Minneapolis 911

I want to extend my deepest sympathies to the family of Raymond Callihan, who as I understand, is preparing to say good-bye to a husband and father. This family’s heartbreak was shared on the news Wednesday night.

My heart aches for them.

We know that the stakes involved in emergency response are high, and that we are often dealing with life and death situations. Please know that we are carefully reviewing this situation so that we can learn from it and improve.

I was first asked about the 911 program two weeks ago, when a reporter reached out to me about concerns she was hearing from 911 employees. At that time, the 911 operators and dispatchers were in the midst of an election to decide which union they wanted to represent them. Because of that union vote, the Bureau of Mediation Services had placed a “status quo order” on the city of Minneapolis. That meant that no one at the City — 911 management or elected officials — was allowed to talk publicly about training, systems or any other issues that they would discuss with a union. Orders like this are standard, and are meant to ensure that management cannot influence the outcome of a union vote. We respect these orders and respect our employees’ right to bargain collectively and choose a union to represent them.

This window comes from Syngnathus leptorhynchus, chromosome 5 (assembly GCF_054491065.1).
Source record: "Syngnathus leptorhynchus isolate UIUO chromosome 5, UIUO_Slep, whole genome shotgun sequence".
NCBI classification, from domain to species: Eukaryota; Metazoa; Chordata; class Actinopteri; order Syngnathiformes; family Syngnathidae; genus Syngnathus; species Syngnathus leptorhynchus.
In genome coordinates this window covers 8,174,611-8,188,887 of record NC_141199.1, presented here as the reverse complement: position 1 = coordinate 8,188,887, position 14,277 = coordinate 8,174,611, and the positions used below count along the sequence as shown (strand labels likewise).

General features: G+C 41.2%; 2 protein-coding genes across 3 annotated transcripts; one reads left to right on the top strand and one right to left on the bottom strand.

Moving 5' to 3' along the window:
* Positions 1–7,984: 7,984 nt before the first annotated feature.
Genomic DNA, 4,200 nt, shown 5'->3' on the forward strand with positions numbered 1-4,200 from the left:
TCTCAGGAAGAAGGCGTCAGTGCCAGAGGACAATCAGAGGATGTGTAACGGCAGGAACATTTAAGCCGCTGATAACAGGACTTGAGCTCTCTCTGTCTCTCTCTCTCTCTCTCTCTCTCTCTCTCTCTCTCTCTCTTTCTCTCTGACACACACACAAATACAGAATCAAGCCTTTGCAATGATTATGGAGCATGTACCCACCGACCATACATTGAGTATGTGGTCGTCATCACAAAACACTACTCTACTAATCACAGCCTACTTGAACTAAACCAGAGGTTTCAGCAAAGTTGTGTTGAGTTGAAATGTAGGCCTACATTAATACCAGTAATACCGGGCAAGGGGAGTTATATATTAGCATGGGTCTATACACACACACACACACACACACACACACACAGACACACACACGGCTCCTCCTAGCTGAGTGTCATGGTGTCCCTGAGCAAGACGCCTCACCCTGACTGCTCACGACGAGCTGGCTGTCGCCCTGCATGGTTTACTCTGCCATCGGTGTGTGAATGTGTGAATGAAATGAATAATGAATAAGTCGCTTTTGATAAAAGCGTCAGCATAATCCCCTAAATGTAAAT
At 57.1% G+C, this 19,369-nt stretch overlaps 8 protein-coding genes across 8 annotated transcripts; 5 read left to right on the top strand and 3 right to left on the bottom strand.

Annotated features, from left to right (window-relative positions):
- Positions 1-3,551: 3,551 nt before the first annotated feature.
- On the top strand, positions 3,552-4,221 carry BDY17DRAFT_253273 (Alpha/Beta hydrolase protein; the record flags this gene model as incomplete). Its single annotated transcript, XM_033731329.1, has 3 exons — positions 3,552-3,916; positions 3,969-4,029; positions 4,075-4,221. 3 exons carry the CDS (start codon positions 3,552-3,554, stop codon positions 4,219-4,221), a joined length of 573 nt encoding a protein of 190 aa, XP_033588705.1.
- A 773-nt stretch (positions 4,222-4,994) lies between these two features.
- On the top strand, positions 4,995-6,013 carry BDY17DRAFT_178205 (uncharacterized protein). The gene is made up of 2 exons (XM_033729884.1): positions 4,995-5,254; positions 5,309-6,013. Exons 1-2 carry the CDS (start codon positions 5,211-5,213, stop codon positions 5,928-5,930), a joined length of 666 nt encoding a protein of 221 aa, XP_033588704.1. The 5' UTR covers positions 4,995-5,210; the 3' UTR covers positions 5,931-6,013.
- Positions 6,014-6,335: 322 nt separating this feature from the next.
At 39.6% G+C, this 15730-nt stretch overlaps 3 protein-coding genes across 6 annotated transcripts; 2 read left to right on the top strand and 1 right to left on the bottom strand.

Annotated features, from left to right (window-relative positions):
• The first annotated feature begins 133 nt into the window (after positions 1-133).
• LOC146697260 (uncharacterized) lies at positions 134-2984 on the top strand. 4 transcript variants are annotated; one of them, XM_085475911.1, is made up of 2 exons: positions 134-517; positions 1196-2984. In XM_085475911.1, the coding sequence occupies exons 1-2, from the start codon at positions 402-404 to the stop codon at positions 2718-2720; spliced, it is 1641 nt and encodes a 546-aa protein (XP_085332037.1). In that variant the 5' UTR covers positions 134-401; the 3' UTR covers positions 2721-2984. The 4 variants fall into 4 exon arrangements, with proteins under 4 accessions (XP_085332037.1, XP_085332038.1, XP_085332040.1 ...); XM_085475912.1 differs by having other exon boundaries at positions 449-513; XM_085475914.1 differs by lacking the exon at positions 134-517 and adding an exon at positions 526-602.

Now, the union election is over and the status quo order has been lifted. What I couldn’t say then, I’ll say now.

Minneapolis 911 is in the process of adopting a new, common-sense staffing model, following best practices that have been put in place in many 911 centers around the country. In addition to hiring and training more staff, 911 operators and dispatchers are learning new skills that will help our center be even more flexible and effective in responding to emergencies.